Obviously the whole Dumbledore is gay thing is, at the most, very very subtext in the novels. A lot of kids reading it will never pick up on it, and once the flap and doodle is past they may never hear about it.
I’d have preferred Rowling had kept her mouth shut. She didn’t have the guts to put the homosexuality into the books to start with, so why go on about it now?
What I find sad, and damaging about this, is the insistence among subsections of the reading public/fandom (across a wide spectrum of fandoms) that any male/male friendship MUST contain a sexual element. That men can’t be true and proper friends without them being sexually involved. And that insults hetero men, who have every right to friendships, and role models of friendships, that do not include a sexual element.
Some men are gay and they have sexualised relationships with men. Fine. Then write them like that from the get go.
I’m really disappointed in Rowling.
I completely agree with KE Mills, re Rowling revealing this now, rather than in her books. I also find it strange that people will object to having a very subtly gay character in a series of novels full of murder, prejudice, violence and abuse.
The sexual orientation of Dumbledore had no impact on the story, as we’ve seen, reading the novels all this time without knowing.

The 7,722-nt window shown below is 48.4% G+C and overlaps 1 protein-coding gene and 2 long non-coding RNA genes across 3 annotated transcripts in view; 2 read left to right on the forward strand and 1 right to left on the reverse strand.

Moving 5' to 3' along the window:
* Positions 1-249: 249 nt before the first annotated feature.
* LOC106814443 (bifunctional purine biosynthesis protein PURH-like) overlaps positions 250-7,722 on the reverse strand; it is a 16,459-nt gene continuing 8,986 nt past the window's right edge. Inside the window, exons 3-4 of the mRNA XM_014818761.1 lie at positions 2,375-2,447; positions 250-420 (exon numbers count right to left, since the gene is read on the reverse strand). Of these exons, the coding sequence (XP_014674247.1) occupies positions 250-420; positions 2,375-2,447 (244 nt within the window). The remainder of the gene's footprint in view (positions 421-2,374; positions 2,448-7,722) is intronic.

One thing that stood out to me was that Rowling’s did not actually answer the question. I believe it was along the lines of “Dumblebore believed so much in the power of love, did he ever find it himself?”. Be he hetro or gay or whatever, shouldn’t the answer have been either “Yes” or “No”? Not, “He’s gay.” By saying “He’s gay”, is Rowling saying that being gay somehow excludes you from finding true love?? I think she would have been much better served by saying “Yes, he found it with Grindleward, who ended up betraying him. But, he continued to believe in love and that is where his true strength came from.” A much more satisfying answer than “He’s gay.” At least, to me…
But then, most folk consider me one of the ‘wierdos’ out there. 😉
I think you make a great point there, Lisa. That hadn’t occurred to me and you’re absolutely spot on.
And the other thing is, getting back to Glenda’s first point, is that yes, an author has the right to talk about whatever he or she wants to talk about. I don’t even think that’s an issue. For me, the issue is:
Just because you can, doesn’t mean you should.
I’m neutral about Dumbledore being gay, which should be the way society react to this news – nothing major. Dumbledore will always still be Dumbledore, his sexual orientation is irrelevant.
Anon – I agree, in this case the character’s orientation was not really relevant, which is presumably why it wasn’t in the book in the first place – at least not overtly. But what she says afterwards is up to her. And paradoxically, I regard her remark as one more blow in the fight to have people regard sexual orientation as a matter for irrelevance and not something that is in fact inflammatory. So I am glad she said it out loud. She has made a much loved character gay perhaps as a way of saying: look, what does it matter? It doesn’t make him less of a good chap, does it?
K.E. – I am not sure why you think that this is an indication of the inability for male relationships to be portrayed as asexual.
Lisa – yeah, I thought her wording was deliberately provocative too.